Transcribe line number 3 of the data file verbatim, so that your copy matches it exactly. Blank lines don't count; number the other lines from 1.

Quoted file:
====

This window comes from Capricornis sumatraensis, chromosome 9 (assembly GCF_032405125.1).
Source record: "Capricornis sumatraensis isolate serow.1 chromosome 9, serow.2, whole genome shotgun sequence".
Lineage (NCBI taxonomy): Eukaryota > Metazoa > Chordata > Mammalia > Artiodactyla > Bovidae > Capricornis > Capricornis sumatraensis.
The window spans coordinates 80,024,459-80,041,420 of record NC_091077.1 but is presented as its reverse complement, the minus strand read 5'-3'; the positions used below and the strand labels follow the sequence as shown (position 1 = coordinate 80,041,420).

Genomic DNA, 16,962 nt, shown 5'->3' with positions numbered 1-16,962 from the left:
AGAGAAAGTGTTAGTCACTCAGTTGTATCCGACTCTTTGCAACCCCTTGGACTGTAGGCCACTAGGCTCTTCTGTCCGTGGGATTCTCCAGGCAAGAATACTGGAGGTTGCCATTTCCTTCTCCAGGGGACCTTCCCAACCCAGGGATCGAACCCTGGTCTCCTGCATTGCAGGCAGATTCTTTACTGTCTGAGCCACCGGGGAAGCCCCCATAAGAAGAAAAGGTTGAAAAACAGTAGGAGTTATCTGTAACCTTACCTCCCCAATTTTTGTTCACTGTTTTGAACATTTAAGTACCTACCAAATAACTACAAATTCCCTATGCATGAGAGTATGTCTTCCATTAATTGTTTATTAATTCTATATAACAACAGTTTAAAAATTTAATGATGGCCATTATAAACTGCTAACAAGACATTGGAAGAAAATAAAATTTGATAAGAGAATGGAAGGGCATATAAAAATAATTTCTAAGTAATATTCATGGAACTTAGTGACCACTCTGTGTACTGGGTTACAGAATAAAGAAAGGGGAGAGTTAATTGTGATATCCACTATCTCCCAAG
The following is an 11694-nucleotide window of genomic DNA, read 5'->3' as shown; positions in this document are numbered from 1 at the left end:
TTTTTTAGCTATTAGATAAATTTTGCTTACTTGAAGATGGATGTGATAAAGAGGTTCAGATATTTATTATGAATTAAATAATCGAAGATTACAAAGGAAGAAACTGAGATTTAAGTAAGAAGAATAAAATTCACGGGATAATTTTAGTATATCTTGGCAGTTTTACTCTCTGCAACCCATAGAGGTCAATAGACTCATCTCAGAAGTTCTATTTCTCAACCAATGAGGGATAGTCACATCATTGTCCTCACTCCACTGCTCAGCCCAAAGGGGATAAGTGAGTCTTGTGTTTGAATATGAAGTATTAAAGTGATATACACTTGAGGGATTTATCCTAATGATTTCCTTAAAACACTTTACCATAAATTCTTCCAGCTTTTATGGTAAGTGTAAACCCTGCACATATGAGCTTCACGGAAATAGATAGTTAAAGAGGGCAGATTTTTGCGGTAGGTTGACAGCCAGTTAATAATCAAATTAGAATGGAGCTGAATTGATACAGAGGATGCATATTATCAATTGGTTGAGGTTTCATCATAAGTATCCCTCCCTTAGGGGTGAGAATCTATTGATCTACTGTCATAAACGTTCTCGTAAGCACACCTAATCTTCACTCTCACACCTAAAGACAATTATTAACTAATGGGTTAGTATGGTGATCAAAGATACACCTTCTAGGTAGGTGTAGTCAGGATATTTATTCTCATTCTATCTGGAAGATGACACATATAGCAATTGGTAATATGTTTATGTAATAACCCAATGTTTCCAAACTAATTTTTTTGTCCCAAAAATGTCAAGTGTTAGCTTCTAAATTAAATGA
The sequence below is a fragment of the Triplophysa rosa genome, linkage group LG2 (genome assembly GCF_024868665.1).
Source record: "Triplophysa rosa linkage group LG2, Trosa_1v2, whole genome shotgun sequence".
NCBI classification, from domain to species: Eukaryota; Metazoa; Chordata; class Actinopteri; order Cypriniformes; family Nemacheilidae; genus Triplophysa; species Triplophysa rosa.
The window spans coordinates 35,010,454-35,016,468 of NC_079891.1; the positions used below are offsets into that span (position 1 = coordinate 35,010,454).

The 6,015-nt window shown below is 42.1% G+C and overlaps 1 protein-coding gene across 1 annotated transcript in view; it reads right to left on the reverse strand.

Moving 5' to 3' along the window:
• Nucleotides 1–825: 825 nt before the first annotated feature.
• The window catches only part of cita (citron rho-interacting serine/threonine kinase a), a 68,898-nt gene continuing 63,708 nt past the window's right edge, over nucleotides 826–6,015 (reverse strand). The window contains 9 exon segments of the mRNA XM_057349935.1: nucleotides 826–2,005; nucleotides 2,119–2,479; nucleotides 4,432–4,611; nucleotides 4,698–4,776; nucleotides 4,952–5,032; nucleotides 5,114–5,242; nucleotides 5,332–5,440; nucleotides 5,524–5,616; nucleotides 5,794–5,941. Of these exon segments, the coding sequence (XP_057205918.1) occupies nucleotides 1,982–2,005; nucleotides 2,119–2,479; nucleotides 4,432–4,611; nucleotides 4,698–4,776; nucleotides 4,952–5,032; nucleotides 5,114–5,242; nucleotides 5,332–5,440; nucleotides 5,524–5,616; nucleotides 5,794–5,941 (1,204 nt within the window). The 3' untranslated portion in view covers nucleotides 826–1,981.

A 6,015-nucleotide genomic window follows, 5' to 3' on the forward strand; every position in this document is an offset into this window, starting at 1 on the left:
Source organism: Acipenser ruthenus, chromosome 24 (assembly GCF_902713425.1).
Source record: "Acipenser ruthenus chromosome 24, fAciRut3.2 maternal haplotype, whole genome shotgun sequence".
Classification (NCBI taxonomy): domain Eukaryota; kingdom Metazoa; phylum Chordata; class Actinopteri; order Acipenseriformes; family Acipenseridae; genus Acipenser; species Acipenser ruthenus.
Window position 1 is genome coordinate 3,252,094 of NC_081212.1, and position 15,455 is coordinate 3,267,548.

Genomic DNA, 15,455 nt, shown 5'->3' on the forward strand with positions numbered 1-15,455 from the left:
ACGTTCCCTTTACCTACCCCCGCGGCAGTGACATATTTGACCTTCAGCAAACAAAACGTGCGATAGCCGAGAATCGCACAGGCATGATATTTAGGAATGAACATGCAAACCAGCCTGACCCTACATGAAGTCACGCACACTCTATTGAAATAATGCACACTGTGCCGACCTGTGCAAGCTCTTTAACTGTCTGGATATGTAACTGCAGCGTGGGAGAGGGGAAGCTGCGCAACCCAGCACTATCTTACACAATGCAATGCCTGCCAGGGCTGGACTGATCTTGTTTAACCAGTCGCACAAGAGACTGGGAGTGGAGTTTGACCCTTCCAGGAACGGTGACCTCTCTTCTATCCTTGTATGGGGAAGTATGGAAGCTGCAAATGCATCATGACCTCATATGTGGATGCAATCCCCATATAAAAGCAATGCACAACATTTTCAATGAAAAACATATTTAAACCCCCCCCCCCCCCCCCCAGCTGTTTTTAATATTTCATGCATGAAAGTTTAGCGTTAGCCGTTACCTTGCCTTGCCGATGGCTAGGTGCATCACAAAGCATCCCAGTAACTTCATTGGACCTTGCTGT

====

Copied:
Lineage (NCBI taxonomy): Eukaryota > Metazoa > Chordata > Mammalia > Artiodactyla > Bovidae > Capricornis > Capricornis sumatraensis.